|Appears in Collections:||Accounting and Finance Journal Articles|
|Peer Review Status:||Refereed|
|Title:||Who Financed the Expansion of the Equity Market? Shareholder Clienteles in Victorian Britain|
Turner, John D
|Citation:||Acheson G, Campbell G & Turner JD (2017) Who Financed the Expansion of the Equity Market? Shareholder Clienteles in Victorian Britain, Business History, 59 (4), pp. 607-637.|
|Abstract:||Who financed the great expansion of the Victorian equity market, and what attracted them to invest? Using data on 453 firm-years and over 172,000 shareholders, we find that the largest providers of capital were rentiers, men with no formal occupation who relied on investment income. We also see a substantial growth in women investors as time progressed. In terms of clientele effects, we find that rentiers invested in large firms, whilst businessmen were the venture capitalists of young, regional enterprises. Women and the middle classes preferred safe investments, whilst financiers and institutional investors were speculators in foreign companies. Our results may help to explain the growth of new types of assets catering for particular clienteles, and the development of managerial policies on dividends and share issues.|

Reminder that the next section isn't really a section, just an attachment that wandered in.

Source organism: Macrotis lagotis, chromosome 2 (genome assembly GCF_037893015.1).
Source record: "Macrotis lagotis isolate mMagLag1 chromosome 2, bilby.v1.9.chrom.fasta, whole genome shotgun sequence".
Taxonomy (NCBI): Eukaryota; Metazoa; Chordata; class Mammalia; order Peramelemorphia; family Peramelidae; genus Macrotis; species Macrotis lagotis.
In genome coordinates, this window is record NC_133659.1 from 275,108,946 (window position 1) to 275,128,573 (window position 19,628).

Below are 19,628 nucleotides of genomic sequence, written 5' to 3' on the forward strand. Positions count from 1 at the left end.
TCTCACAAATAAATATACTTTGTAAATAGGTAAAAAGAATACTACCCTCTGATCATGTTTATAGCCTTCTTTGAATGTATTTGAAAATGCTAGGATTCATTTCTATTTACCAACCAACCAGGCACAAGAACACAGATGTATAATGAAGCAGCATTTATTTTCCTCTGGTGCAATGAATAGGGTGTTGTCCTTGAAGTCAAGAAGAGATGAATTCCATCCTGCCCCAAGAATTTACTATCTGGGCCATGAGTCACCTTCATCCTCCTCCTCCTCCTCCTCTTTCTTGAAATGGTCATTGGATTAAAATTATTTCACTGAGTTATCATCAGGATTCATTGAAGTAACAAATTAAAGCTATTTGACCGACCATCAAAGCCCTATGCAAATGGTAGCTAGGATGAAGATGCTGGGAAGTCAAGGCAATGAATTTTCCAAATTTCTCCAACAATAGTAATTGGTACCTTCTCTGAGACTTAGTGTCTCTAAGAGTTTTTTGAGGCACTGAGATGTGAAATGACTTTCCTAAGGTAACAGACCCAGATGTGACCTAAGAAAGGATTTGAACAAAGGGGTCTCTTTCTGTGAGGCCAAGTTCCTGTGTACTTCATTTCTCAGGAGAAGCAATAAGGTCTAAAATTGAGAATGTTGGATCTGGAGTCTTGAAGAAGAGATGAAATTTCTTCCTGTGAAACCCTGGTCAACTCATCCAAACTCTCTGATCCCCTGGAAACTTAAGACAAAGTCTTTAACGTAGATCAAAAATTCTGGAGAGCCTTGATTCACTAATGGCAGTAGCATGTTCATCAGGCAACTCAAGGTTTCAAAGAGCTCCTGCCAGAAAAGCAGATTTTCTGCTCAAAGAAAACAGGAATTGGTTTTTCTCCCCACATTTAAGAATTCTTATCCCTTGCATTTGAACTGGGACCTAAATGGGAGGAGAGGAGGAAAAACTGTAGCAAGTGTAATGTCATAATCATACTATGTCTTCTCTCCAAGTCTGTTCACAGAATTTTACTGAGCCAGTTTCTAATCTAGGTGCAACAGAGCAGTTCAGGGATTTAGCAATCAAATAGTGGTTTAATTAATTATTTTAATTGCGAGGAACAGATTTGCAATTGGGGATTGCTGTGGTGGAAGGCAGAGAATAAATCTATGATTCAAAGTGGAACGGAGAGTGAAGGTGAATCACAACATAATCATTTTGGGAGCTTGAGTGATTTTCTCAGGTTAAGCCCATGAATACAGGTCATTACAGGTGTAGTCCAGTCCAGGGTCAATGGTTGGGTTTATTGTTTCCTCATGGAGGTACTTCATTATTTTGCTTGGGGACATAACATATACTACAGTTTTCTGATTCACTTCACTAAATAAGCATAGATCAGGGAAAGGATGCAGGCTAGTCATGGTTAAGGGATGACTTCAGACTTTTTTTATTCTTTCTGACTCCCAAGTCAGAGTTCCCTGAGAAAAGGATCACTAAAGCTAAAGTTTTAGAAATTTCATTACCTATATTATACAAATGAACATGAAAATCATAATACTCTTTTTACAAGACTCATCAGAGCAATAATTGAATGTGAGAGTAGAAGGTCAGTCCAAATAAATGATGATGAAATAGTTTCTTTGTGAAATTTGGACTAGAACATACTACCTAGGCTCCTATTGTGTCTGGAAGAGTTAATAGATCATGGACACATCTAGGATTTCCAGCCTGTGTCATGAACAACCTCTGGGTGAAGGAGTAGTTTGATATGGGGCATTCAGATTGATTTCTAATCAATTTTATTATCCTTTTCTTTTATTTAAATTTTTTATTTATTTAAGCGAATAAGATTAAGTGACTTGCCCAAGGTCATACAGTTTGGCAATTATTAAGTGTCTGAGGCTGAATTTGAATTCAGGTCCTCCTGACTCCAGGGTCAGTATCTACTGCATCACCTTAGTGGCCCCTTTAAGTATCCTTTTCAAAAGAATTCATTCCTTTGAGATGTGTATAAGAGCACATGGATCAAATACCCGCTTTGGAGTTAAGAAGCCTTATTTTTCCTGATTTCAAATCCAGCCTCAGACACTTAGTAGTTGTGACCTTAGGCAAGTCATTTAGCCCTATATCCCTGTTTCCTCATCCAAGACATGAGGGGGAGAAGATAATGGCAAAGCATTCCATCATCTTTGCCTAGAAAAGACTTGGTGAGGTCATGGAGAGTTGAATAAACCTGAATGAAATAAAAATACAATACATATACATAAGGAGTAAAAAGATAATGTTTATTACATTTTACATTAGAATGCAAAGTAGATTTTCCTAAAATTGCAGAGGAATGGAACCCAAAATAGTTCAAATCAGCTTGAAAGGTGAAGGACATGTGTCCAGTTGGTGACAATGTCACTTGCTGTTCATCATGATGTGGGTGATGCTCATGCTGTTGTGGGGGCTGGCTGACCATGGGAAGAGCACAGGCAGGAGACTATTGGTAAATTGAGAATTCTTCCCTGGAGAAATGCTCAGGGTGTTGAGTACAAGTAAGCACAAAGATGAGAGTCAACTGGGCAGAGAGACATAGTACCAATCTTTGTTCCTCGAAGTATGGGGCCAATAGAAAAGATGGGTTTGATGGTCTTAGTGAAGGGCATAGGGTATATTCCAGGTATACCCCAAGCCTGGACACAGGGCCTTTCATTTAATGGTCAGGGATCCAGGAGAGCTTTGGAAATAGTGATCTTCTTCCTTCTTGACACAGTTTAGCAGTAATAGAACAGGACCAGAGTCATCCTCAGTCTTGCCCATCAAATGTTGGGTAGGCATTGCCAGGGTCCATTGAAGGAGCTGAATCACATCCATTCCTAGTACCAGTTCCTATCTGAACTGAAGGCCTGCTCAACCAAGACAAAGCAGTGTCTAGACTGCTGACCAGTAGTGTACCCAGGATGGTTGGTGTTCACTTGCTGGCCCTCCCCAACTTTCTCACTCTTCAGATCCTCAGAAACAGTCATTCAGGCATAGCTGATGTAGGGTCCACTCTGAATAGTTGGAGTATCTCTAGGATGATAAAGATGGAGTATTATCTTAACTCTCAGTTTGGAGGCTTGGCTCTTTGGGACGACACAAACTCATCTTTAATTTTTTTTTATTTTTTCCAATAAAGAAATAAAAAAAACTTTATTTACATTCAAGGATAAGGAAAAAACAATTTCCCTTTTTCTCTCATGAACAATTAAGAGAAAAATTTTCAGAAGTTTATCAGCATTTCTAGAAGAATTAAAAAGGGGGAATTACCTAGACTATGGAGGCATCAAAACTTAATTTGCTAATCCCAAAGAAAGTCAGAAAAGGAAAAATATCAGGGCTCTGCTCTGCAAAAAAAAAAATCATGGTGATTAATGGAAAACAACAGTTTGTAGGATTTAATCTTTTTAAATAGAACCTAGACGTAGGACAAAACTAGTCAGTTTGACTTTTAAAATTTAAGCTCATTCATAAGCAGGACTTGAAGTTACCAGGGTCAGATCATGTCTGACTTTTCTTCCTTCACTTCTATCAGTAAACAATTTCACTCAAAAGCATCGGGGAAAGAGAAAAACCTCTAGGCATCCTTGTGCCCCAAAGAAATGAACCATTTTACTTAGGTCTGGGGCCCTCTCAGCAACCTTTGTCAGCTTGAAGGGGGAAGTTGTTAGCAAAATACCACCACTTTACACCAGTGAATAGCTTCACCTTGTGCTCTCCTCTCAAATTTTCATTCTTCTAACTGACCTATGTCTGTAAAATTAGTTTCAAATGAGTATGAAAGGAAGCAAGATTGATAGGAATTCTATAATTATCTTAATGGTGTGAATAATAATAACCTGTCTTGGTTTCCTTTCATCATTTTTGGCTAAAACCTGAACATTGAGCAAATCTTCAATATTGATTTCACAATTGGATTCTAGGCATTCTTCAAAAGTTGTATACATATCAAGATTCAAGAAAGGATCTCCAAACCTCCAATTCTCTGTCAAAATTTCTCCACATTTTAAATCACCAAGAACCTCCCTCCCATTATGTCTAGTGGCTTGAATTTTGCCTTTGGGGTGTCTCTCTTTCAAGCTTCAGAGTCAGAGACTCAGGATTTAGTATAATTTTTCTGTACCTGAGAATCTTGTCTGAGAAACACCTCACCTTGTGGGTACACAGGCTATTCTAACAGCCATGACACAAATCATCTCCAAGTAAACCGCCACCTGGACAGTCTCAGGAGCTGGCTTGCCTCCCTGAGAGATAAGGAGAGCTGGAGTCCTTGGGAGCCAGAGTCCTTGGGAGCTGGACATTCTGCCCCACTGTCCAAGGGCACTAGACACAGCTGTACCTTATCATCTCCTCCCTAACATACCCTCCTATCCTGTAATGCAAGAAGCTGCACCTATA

|Rights:||This item has been embargoed for a period. During the embargo please use the Request a Copy feature at the foot of the Repository record to request a copy directly from the author. You can only request a copy if you wish to use this work for your own research or private study. This is an Accepted Manuscript of an article published by Taylor & Francis Group in Business History on 02 Dec 2016, available online: http://www.tandfonline.com/10.1080/00076791.2016.1250744|
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